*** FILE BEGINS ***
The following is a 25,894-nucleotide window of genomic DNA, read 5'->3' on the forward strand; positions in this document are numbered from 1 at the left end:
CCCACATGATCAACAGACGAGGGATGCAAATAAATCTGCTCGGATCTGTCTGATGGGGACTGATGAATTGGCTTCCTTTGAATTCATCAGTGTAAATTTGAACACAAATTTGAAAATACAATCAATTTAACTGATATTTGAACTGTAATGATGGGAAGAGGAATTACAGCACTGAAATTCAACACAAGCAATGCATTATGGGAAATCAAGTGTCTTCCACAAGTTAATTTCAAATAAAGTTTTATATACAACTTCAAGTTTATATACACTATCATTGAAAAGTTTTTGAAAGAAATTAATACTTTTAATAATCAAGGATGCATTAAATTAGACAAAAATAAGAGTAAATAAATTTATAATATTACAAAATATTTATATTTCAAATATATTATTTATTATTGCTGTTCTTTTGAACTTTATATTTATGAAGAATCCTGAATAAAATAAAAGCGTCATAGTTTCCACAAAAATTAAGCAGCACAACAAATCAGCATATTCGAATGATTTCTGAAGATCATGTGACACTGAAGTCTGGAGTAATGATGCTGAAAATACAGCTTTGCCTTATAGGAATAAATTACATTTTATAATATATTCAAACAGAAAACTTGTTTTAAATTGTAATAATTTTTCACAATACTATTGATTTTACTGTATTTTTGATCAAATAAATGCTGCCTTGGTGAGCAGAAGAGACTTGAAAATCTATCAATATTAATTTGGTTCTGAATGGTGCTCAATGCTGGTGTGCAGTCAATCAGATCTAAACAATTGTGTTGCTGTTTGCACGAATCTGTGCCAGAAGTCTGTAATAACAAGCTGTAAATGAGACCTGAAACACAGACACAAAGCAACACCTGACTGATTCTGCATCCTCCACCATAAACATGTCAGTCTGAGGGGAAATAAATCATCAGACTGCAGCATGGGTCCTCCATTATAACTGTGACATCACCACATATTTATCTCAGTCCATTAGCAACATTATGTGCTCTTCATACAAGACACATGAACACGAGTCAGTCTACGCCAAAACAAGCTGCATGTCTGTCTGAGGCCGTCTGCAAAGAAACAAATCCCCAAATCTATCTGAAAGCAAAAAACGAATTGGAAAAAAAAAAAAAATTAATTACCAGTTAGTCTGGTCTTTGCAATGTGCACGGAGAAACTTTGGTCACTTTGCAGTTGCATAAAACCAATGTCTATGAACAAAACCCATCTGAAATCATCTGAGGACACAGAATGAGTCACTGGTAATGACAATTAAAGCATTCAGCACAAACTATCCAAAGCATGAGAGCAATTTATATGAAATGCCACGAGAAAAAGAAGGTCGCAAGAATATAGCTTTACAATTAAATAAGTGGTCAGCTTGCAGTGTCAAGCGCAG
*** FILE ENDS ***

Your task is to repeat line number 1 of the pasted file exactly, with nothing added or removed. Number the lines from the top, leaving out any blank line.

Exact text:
The following is a 25,894-nucleotide window of genomic DNA, read 5'->3' on the forward strand; positions in this document are numbered from 1 at the left end: